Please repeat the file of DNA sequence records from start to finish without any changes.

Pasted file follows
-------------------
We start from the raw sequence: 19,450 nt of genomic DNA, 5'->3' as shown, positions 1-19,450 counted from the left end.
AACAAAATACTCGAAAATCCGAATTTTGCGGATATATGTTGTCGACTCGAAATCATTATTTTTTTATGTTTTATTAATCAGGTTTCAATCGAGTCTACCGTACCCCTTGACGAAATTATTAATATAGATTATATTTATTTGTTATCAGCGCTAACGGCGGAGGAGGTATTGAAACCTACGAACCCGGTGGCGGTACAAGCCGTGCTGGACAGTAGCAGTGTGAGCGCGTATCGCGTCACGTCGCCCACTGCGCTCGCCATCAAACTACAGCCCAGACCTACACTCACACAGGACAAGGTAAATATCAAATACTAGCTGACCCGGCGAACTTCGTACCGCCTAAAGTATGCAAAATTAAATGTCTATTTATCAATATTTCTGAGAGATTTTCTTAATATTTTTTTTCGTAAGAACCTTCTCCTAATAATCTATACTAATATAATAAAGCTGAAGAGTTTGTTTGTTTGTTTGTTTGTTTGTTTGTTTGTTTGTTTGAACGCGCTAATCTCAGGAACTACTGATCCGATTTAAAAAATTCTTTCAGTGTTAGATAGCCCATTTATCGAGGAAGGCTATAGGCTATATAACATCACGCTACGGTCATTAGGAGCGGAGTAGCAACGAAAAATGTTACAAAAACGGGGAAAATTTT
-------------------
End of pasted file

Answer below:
We start from the raw sequence: 19,450 nt of genomic DNA, 5'->3' as shown, positions 1-19,450 counted from the left end.
AACAAAATACTCGAAAATCCGAATTTTGCGGATATATGTTGTCGACTCGAAATCATTATTTTTTTATGTTTTATTAATCAGGTTTCAATCGAGTCTACCGTACCCCTTGACGAAATTATTAATATAGATTATATTTATTTGTTATCAGCGCTAACGGCGGAGGAGGTATTGAAACCTACGAACCCGGTGGCGGTACAAGCCGTGCTGGACAGTAGCAGTGTGAGCGCGTATCGCGTCACGTCGCCCACTGCGCTCGCCATCAAACTACAGCCCAGACCTACACTCACACAGGACAAGGTAAATATCAAATACTAGCTGACCCGGCGAACTTCGTACCGCCTAAAGTATGCAAAATTAAATGTCTATTTATCAATATTTCTGAGAGATTTTCTTAATATTTTTTTTCGTAAGAACCTTCTCCTAATAATCTATACTAATATAATAAAGCTGAAGAGTTTGTTTGTTTGTTTGTTTGTTTGTTTGTTTGTTTGTTTGAACGCGCTAATCTCAGGAACTACTGATCCGATTTAAAAAATTCTTTCAGTGTTAGATAGCCCATTTATCGAGGAAGGCTATAGGCTATATAACATCACGCTACGGTCATTAGGAGCGGAGTAGCAACGAAAAATGTTACAAAAACGGGGAAAATTTT